I certainly support the concept of multiple investment/hedging options for producers and other industry participants; furthermore, I believe all participants should have a level playing field in this area to encourage pure competition. And, in accordance with my earlier comment to you about thinking "outside the Beltway," I recently convened a meeting of CFTC staff and FutureCom in order to help facilitate progress on the regulatory side; and I believe that it was a productive meeting. This type of innovative thinking raises some regulatory issues regarding the guidelines of the Commodity Exchange Act, and will probably need to be addressed in CFTC reauthorization. In the meantime, I will continue to exhort CFTC staff to encourage, not impede, creative market thinking. As responsible regulators, we should work with the Congress to address regulatory challenges, therefore encouraging visionary ideas.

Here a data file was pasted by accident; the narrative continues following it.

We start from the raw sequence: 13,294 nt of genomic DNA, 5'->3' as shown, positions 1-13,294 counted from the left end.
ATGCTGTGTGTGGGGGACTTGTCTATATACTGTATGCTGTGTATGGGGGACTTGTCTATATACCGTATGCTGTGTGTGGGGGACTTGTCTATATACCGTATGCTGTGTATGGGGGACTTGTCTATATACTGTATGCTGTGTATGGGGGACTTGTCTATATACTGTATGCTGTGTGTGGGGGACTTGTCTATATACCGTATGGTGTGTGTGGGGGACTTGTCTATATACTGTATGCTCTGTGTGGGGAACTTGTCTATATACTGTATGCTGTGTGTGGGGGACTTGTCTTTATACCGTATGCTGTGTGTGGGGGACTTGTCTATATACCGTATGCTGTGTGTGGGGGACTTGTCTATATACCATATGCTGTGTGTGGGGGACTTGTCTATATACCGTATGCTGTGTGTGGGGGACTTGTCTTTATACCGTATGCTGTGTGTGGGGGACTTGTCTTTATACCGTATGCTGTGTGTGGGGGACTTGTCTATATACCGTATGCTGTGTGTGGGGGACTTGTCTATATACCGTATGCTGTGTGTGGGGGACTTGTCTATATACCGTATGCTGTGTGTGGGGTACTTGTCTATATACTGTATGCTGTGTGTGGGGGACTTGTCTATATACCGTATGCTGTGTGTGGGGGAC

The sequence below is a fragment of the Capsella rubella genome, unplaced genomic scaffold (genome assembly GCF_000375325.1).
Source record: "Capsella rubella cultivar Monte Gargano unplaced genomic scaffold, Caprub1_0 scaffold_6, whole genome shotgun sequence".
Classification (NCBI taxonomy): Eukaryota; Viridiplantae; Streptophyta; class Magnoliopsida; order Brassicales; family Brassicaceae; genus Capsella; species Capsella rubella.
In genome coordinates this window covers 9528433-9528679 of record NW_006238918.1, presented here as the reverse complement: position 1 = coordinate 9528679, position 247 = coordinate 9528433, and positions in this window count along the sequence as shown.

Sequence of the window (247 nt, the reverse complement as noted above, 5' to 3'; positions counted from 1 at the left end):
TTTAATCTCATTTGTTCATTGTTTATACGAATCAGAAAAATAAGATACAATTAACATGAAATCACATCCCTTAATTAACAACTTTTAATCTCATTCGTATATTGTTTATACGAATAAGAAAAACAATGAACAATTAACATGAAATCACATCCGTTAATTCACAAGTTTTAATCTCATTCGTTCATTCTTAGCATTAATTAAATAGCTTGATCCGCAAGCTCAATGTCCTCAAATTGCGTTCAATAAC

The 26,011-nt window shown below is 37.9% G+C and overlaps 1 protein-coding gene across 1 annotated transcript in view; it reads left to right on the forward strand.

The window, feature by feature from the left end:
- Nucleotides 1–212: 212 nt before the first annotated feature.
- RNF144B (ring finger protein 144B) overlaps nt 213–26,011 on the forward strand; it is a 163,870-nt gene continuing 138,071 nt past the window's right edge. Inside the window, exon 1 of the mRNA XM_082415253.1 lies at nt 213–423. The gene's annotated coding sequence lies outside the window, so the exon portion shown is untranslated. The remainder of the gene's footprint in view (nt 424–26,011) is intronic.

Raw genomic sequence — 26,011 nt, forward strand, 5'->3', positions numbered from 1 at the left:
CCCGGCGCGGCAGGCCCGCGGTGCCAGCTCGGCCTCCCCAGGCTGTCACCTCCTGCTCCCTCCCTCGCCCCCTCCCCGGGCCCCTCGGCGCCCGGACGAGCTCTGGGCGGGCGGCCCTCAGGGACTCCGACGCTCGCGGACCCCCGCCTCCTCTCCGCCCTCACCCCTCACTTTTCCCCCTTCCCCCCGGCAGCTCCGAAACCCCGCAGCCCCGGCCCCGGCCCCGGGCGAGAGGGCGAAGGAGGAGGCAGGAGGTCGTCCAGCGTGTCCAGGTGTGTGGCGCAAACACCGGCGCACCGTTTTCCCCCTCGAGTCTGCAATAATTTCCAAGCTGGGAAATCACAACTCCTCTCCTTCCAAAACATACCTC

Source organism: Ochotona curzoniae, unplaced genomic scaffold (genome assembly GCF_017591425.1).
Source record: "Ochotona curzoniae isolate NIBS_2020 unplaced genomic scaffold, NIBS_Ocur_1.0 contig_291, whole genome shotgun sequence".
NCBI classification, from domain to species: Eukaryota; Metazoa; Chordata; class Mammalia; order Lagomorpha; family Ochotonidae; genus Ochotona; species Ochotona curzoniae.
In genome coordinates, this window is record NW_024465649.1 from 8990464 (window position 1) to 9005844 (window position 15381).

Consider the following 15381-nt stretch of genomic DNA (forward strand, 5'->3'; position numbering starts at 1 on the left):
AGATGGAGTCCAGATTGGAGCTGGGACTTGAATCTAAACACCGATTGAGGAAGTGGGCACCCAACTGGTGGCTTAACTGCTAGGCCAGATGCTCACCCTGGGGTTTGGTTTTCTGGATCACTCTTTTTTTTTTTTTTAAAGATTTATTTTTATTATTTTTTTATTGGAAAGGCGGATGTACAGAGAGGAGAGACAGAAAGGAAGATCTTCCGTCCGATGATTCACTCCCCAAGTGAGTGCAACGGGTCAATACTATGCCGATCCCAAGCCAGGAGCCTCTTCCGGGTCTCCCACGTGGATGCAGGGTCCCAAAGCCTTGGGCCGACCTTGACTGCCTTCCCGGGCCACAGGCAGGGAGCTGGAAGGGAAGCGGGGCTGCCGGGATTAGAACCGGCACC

Dual trading refers to the practice of trading on the floor of an exchange for both one's customers and oneself. As you know, in the Futures Trading Practices Act of 1992 (FTPA), Congress directed the CFTC to implement dual trading prohibitions in certain markets. Several exchanges petitioned the Commission for exemptions from this prohibition, and for the past several years the Commission and exchanges have been working on these petitions. We all understand the reason for Congress including this in the FTPA. However, that was ten years ago. Times have changed dramatically since then: electronic trading has become a reality in the marketplace and will become more widespread in the coming years; and exchanges have, across the board, made major improvements to their audit trail systems. The Commission is in the process of final review of the Chicago exchanges' petitions, and I expect and hope that those will be voted on in the near future. While I won't prejudge the issue, I will certainly review the exchanges' systems as a whole, and will make my decision accordingly.